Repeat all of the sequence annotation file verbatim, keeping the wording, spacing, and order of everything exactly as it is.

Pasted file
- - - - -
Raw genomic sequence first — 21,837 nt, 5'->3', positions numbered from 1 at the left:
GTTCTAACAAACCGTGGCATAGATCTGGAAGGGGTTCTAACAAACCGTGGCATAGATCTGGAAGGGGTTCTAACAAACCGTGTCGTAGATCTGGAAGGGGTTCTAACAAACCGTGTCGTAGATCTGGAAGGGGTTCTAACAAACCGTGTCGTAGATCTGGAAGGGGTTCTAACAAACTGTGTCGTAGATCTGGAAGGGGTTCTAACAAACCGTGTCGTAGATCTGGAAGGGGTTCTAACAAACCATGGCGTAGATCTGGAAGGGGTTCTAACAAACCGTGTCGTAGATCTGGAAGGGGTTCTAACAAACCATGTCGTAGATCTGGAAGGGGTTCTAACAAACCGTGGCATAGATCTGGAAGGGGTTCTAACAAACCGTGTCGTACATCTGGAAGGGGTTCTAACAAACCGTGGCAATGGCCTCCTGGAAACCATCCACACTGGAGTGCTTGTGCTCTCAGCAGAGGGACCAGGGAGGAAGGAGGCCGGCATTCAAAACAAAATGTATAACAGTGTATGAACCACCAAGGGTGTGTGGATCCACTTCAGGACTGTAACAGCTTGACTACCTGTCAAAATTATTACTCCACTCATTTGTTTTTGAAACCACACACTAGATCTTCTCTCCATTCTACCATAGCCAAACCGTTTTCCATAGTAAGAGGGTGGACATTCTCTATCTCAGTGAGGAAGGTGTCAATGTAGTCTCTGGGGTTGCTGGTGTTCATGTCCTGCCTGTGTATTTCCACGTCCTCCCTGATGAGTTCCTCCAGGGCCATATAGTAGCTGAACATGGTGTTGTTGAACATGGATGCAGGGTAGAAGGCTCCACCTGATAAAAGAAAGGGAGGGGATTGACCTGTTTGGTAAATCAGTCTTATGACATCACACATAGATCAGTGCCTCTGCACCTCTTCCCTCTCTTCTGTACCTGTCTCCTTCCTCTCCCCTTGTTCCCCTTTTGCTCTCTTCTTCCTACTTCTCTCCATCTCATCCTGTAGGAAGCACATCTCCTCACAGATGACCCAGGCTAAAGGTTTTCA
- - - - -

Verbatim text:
Raw genomic sequence first — 21,837 nt, 5'->3', positions numbered from 1 at the left:
GTTCTAACAAACCGTGGCATAGATCTGGAAGGGGTTCTAACAAACCGTGGCATAGATCTGGAAGGGGTTCTAACAAACCGTGTCGTAGATCTGGAAGGGGTTCTAACAAACCGTGTCGTAGATCTGGAAGGGGTTCTAACAAACCGTGTCGTAGATCTGGAAGGGGTTCTAACAAACTGTGTCGTAGATCTGGAAGGGGTTCTAACAAACCGTGTCGTAGATCTGGAAGGGGTTCTAACAAACCATGGCGTAGATCTGGAAGGGGTTCTAACAAACCGTGTCGTAGATCTGGAAGGGGTTCTAACAAACCATGTCGTAGATCTGGAAGGGGTTCTAACAAACCGTGGCATAGATCTGGAAGGGGTTCTAACAAACCGTGTCGTACATCTGGAAGGGGTTCTAACAAACCGTGGCAATGGCCTCCTGGAAACCATCCACACTGGAGTGCTTGTGCTCTCAGCAGAGGGACCAGGGAGGAAGGAGGCCGGCATTCAAAACAAAATGTATAACAGTGTATGAACCACCAAGGGTGTGTGGATCCACTTCAGGACTGTAACAGCTTGACTACCTGTCAAAATTATTACTCCACTCATTTGTTTTTGAAACCACACACTAGATCTTCTCTCCATTCTACCATAGCCAAACCGTTTTCCATAGTAAGAGGGTGGACATTCTCTATCTCAGTGAGGAAGGTGTCAATGTAGTCTCTGGGGTTGCTGGTGTTCATGTCCTGCCTGTGTATTTCCACGTCCTCCCTGATGAGTTCCTCCAGGGCCATATAGTAGCTGAACATGGTGTTGTTGAACATGGATGCAGGGTAGAAGGCTCCACCTGATAAAAGAAAGGGAGGGGATTGACCTGTTTGGTAAATCAGTCTTATGACATCACACATAGATCAGTGCCTCTGCACCTCTTCCCTCTCTTCTGTACCTGTCTCCTTCCTCTCCCCTTGTTCCCCTTTTGCTCTCTTCTTCCTACTTCTCTCCATCTCATCCTGTAGGAAGCACATCTCCTCACAGATGACCCAGGCTAAAGGTTTTCA